Super User is a question and answer site for computer enthusiasts and power users. It's 100% free, no registration required.

Sign up
Here's how it works:
  1. Anybody can ask a question
  2. Anybody can answer
  3. The best answers are voted up and rise to the top

I've never understood the advantage of building over just using pre-compiled binaries. Can anyone explain why someone would go to the extra effort and time to build their own binaries rather than using the provided pre-build ones?

share|improve this question

closed as unclear what you're asking by Dave, Sathya Oct 1 '13 at 12:39

Please clarify your specific problem or add additional details to highlight exactly what you need. As it's currently written, it’s hard to tell exactly what you're asking. See the How to Ask page for help clarifying this question.If this question can be reworded to fit the rules in the help center, please edit the question.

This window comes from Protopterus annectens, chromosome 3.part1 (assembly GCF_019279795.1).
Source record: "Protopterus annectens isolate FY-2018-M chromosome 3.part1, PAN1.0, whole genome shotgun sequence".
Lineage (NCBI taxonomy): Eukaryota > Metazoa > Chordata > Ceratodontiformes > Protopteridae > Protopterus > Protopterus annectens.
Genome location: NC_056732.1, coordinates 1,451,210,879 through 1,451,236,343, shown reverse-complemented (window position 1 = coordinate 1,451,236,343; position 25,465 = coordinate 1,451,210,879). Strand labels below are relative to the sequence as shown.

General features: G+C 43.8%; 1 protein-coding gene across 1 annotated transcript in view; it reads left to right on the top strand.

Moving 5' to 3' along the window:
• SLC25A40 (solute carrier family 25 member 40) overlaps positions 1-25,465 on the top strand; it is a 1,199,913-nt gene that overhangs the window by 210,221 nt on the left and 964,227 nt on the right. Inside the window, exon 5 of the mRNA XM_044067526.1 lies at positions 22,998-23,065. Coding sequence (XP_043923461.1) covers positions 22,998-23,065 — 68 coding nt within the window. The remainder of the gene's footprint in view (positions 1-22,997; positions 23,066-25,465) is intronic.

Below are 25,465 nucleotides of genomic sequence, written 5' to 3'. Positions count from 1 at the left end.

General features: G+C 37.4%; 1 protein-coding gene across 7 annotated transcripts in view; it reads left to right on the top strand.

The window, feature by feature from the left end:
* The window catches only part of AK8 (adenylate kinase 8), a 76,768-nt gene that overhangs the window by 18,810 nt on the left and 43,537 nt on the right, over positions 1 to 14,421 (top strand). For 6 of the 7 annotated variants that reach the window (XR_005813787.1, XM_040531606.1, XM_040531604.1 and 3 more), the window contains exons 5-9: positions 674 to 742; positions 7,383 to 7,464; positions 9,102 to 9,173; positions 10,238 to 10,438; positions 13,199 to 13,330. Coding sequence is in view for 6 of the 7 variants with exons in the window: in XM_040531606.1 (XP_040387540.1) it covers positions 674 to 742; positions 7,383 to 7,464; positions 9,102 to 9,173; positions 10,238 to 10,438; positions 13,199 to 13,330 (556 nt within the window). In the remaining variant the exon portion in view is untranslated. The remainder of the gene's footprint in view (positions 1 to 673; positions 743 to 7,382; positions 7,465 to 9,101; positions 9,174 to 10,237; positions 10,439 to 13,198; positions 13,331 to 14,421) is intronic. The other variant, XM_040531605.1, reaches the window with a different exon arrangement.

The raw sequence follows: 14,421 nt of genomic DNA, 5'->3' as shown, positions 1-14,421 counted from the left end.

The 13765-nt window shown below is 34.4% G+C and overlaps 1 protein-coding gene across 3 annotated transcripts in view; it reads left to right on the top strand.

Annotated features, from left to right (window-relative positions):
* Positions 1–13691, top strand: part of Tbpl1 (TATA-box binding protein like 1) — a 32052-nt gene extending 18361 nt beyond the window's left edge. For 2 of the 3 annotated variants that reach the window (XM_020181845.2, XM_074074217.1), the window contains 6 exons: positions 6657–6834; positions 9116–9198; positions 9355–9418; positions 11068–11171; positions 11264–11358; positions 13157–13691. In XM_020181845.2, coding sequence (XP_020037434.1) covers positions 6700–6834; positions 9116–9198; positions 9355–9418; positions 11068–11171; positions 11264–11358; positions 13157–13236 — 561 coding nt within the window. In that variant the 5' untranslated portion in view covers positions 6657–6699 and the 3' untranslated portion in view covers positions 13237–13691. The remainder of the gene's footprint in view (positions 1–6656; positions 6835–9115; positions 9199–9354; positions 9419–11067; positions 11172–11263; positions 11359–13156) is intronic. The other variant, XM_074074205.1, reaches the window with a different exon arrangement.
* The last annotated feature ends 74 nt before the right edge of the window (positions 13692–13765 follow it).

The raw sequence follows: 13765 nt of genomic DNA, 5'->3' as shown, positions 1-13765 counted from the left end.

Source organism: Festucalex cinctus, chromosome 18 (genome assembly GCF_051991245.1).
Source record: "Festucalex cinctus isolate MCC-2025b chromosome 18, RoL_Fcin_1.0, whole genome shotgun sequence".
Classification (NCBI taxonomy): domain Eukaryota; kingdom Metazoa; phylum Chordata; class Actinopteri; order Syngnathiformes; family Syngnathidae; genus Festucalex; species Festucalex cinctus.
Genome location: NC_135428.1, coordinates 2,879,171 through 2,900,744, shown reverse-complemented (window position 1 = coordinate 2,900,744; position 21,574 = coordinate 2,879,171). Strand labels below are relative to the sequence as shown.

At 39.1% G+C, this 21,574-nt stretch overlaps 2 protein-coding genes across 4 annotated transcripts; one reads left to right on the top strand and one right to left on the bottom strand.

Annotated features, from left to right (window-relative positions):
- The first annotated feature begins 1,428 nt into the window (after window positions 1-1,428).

What? This question lacks lots of detail. – Dave Sep 17 '13 at 7:36
@DaveRook I've reviewed this a couple of time now and I think the question is Who? not What? for this case. also flagged as "primarily opinion-based" as well he is asking just for that opinions – 50-3 Sep 17 '13 at 8:05
up vote 2 down vote accepted

With a custom build, you can specify some specific flags, options or optimization for your own system. If you're using a pre-build one with an older architecture, for example SSE2, you may not have some advantaged of the new AVX instructions on your system. Or reversely, your old computer may not run the newly pre-built AVX2 binaries. Or when you need more speed or less memory usage you can change the optimization mode which can't be satisfied with a prebuilt

share|improve this answer
Ah right, so its only useful if you are going to go in and do some fancy stuff with the make files for instance. – Cheetah Sep 17 '13 at 13:25

I assume you're talking about software development.

People would use their own binaries because it suits a specific purpose where other available binaries do not.

Or, in the case where an existing binary does the job, the license may not allow it to be used in the given environment or, there is concern how long the binaries will be supported for your platform.

share|improve this answer

Not the answer you're looking for? Browse other questions tagged or ask your own question.